Heitmeier’s plan will garner millions for hospitalsDec 9th, 2010 | By Terri Sercovich | Category: news
With the looming state budget crisis of nearly $2 billion, every avenue of relief is being explored including an innovative idea of maximizing Medicaid funds Louisiana receives from the federal government.
Act 434 of the 2010 Legislature was authored by State Senator David R. Heitmeier, O.D. and could mean as much as $10 million to West Jefferson Medical Center and $5 million to East Jefferson General Hospital. Both facilities experienced financial setbacks following Hurricane Katrina with a rise in indigent patients formally receiving care through the state’s charity system severely impacted by the storm.
Heitmeier’s legislation authorized Louisiana’s Department of Health and Hospitals (DHH) to develop mechanisms to leverage additional Medicaid dollars by approving a physician UPL for service district hospitals. An Upper Payment Limit (UPL) must be approved by the Centers for Medicare and Medicaid Services (CMS). That amount is the difference that hospitals are paid by Medicaid reimbursements and the average charges commercial carriers normally bill for similar hospital-employed physicians’ services.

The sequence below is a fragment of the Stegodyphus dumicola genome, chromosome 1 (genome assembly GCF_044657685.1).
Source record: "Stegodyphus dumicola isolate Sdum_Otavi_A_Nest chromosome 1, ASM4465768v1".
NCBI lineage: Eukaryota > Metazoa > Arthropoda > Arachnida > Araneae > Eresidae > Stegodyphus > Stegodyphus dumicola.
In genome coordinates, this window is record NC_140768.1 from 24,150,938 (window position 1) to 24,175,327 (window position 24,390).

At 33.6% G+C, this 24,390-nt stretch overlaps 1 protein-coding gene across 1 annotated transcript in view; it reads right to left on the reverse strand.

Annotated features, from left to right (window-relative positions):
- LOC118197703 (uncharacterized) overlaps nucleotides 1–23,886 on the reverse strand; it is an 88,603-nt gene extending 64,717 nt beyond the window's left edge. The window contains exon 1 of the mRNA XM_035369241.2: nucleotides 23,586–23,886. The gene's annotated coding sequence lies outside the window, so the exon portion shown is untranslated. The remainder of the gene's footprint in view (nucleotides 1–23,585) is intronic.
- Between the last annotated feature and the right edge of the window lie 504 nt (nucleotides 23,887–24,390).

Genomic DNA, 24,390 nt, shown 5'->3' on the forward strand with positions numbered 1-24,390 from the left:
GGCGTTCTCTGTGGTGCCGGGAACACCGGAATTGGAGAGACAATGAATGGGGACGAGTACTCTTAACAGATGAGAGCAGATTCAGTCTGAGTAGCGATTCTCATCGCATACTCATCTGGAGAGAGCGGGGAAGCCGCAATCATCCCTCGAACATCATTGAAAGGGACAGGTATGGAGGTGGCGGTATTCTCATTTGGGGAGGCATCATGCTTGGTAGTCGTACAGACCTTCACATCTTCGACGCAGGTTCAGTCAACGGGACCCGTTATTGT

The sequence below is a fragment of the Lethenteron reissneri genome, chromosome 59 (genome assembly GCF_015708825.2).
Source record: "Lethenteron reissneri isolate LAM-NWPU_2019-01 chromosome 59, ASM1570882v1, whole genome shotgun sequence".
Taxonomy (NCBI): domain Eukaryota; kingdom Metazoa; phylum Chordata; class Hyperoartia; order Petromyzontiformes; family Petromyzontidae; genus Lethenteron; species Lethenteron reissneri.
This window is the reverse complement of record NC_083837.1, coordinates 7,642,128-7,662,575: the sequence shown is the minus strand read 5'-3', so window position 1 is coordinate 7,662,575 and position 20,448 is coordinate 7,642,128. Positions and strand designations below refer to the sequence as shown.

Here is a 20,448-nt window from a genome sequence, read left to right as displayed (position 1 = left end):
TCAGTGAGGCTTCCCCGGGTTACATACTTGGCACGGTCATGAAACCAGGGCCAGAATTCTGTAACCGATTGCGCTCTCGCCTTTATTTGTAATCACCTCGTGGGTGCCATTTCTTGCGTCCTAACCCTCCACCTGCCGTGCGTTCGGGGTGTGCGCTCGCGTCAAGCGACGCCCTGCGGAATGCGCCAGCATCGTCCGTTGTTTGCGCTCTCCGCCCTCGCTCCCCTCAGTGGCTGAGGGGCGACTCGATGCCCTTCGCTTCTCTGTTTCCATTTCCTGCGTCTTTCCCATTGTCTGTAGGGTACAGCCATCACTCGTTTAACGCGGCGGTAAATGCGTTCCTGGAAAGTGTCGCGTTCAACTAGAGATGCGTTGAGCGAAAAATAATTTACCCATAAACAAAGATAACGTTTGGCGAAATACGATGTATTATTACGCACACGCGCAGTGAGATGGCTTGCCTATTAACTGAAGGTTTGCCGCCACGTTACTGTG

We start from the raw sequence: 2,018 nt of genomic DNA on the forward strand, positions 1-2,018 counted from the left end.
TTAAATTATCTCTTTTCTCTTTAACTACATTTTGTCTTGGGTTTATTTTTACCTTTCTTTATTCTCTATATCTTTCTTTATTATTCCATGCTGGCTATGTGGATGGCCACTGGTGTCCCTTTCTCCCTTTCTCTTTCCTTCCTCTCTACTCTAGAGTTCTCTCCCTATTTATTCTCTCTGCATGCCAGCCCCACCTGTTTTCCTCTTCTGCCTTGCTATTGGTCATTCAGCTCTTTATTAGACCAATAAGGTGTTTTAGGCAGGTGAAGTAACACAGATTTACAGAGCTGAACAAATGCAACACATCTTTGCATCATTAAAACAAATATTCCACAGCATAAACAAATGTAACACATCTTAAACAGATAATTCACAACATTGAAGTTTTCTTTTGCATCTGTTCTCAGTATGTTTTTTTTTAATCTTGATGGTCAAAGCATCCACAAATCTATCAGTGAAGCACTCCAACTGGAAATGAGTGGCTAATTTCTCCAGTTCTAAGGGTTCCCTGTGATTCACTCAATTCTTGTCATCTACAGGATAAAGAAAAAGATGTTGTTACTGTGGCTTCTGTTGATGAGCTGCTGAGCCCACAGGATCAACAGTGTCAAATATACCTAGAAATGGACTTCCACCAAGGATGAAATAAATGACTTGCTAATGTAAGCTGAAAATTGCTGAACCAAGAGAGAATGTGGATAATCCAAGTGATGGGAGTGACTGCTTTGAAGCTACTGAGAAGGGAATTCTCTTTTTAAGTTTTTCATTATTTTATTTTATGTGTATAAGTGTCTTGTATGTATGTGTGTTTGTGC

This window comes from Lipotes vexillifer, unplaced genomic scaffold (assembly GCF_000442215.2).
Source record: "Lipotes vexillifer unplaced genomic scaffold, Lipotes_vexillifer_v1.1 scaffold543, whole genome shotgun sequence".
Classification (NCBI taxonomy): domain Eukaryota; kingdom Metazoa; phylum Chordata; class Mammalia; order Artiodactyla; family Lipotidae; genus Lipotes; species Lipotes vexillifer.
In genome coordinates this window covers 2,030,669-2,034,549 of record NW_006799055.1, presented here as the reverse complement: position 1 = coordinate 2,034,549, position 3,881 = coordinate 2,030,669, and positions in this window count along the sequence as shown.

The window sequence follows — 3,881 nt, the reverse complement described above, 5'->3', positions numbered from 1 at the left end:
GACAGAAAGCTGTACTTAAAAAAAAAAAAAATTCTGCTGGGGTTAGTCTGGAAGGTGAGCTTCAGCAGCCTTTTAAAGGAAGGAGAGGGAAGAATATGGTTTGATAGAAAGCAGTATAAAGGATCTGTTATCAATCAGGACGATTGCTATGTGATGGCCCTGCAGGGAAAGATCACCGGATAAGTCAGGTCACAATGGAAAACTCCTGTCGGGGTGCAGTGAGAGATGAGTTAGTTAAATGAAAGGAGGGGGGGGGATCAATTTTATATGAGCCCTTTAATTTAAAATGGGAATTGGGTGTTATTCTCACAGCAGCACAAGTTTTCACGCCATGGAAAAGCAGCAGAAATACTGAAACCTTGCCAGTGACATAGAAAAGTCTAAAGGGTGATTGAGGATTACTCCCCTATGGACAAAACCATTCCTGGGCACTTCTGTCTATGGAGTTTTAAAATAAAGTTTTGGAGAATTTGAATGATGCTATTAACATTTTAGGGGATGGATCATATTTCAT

“The present reimbursement plan actually encourages the state not to adequately reimburse community hospitals like [East Jefferson General Hospital and West Jefferson General Hospital],” Heitmeier says. “The plan we want to put into effect will allow the state to pay a higher rate of reimbursement to hospitals for doctors’ services at those hospitals.”
”At present, about a dozen community hospitals across the state have a combined UPL of as much as $50 million in uncompensated care every year,” Heitmeier continued. Heitmeier says DHH is optimistic the plan will be approved this month and could reach hospitals by January.
Heitmeier’s enthusiasm is shared by Nancy R. Cassagne, CEO of West Jefferson Medical Center. “Sen. Heitmeier has been a true champion for West Jefferson and has fought tenaciously to get funding for our community. Literally within weeks of taking office, he made it a priority to learn how the state funds local community hospitals and quickly recognized the disparities in how we are paid. Through many meetings and phone calls and his unwillingness to accept status quo, the Senator has worked hard to change practices at the Department of Health and Hospitals that lacked equity for all hospitals. Further, he passed key legislation to assist in leveling the playing field.”
Uncertainty remains at the state level on the impact of the federally mandated Affordable Care Act signed into law in March, 2010. A bill authored by Representative Kirk Talbot and signed into law prohibits any state citizen from being mandated to purchase any type of health insurance.
Recognizing the conflict between this and federal law, Heitmeier amended the bill in a senate committee to protect the state from incurring any financial obligations clarifying that federal law always supercedes state law.